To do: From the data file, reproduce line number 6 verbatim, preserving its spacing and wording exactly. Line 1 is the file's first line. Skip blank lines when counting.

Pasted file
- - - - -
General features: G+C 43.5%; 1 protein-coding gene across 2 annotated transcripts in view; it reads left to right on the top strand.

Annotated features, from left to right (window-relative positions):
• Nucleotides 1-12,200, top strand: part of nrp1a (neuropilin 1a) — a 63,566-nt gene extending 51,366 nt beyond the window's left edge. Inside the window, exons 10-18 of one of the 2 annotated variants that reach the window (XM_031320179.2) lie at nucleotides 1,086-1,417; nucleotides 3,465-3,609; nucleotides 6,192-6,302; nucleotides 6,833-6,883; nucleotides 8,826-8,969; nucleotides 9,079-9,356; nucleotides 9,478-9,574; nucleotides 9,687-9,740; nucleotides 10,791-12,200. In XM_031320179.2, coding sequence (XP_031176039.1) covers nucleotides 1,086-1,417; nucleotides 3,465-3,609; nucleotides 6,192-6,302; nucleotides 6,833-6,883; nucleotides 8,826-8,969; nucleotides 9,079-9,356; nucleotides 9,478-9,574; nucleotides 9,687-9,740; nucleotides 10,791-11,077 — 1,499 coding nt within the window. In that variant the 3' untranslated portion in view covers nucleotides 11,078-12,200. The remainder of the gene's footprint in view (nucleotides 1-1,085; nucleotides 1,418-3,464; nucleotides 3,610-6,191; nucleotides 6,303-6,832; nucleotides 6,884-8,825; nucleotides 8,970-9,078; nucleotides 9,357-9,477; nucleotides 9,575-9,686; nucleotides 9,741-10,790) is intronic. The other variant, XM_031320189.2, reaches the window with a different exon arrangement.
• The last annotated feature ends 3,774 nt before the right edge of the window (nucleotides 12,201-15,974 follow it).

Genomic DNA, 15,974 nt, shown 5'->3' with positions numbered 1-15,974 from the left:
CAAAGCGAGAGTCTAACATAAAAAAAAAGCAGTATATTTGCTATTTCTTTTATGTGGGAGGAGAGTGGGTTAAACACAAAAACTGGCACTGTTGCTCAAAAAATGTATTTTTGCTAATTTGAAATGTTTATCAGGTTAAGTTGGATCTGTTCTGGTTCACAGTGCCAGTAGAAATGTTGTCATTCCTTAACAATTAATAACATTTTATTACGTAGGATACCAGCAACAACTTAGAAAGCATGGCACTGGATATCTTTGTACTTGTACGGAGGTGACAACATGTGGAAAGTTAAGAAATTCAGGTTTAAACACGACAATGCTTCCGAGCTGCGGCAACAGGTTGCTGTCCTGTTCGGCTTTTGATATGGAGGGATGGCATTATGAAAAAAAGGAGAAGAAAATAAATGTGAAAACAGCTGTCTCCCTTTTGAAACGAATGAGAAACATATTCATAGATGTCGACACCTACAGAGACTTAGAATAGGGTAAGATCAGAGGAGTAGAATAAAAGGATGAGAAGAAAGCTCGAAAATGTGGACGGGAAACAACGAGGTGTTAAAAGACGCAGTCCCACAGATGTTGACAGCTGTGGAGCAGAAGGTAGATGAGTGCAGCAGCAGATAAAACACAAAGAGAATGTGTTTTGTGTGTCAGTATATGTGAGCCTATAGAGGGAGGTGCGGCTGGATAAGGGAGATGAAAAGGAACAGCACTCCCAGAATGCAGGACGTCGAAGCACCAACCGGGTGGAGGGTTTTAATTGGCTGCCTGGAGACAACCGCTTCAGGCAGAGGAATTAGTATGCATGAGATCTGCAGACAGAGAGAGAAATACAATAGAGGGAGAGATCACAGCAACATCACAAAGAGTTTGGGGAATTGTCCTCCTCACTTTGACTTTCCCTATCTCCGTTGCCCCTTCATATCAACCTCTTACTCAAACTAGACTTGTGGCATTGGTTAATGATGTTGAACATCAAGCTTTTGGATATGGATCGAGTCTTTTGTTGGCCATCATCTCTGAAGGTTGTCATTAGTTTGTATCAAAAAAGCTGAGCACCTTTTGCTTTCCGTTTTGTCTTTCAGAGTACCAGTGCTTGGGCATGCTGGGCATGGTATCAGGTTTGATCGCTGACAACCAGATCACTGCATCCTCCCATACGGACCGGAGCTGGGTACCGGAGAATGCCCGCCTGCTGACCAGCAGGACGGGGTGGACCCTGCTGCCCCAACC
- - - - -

CAAAGCGAGAGTCTAACATAAAAAAAAAGCAGTATATTTGCTATTTCTTTTATGTGGGAGGAGAGTGGGTTAAACACAAAAACTGGCACTGTTGCTCAAAAAATGTATTTTTGCTAATTTGAAATGTTTATCAGGTTAAGTTGGATCTGTTCTGGTTCACAGTGCCAGTAGAAATGTTGTCATTCCTTAACAATTAATAACATTTTATTACGTAGGATACCAGCAACAACTTAGAAAGCATGGCACTGGATATCTTTGTACTTGTACGGAGGTGACAACATGTGGAAAGTTAAGAAATTCAGGTTTAAACACGACAATGCTTCCGAGCTGCGGCAACAGGTTGCTGTCCTGTTCGGCTTTTGATATGGAGGGATGGCATTATGAAAAAAAGGAGAAGAAAATAAATGTGAAAACAGCTGTCTCCCTTTTGAAACGAATGAGAAACATATTCATAGATGTCGACACCTACAGAGACTTAGAATAGGGTAAGATCAGAGGAGTAGAATAAAAGGATGAGAAGAAAGCTCGAAAATGTGGACGGGAAACAACGAGGTGTTAAAAGACGCAGTCCCACAGATGTTGACAGCTGTGGAGCAGAAGGTAGATGAGTGCAGCAGCAGATAAAACACAAAGAGAATGTGTTTTGTGTGTCAGTATATGTGAGCCTATAGAGGGAGGTGCGGCTGGATAAGGGAGATGAAAAGGAACAGCACTCCCAGAATGCAGGACGTCGAAGCACCAACCGGGTGGAGGGTTTTAATTGGCTGCCTGGAGACAACCGCTTCAGGCAGAGGAATTAGTATGCATGAGATCTGCAGACAGAGAGAGAAATACAATAGAGGGAGAGATCACAGCAACATCACAAAGAGTTTGGGGAATTGTCCTCCTCACTTTGACTTTCCCTATCTCCGTTGCCCCTTCATATCAACCTCTTACTCAAACTAGACTTGTGGCATTGGTTAATGATGTTGAACATCAAGCTTTTGGATATGGATCGAGTCTTTTGTTGGCCATCATCTCTGAAGGTTGTCATTAGTTTGTATCAAAAAAGCTGAGCACCTTTTGCTTTCCGTTTTGTCTTTCAGAGTACCAGTGCTTGGGCATGCTGGGCATGGTATCAGGTTTGATCGCTGACAACCAGATCACTGCATCCTCCCATACGGACCGGAGCTGGGTACCGGAGAATGCCCGCCTGCTGACCAGCAGGACGGGGTGGACCCTGCTGCCCCAACC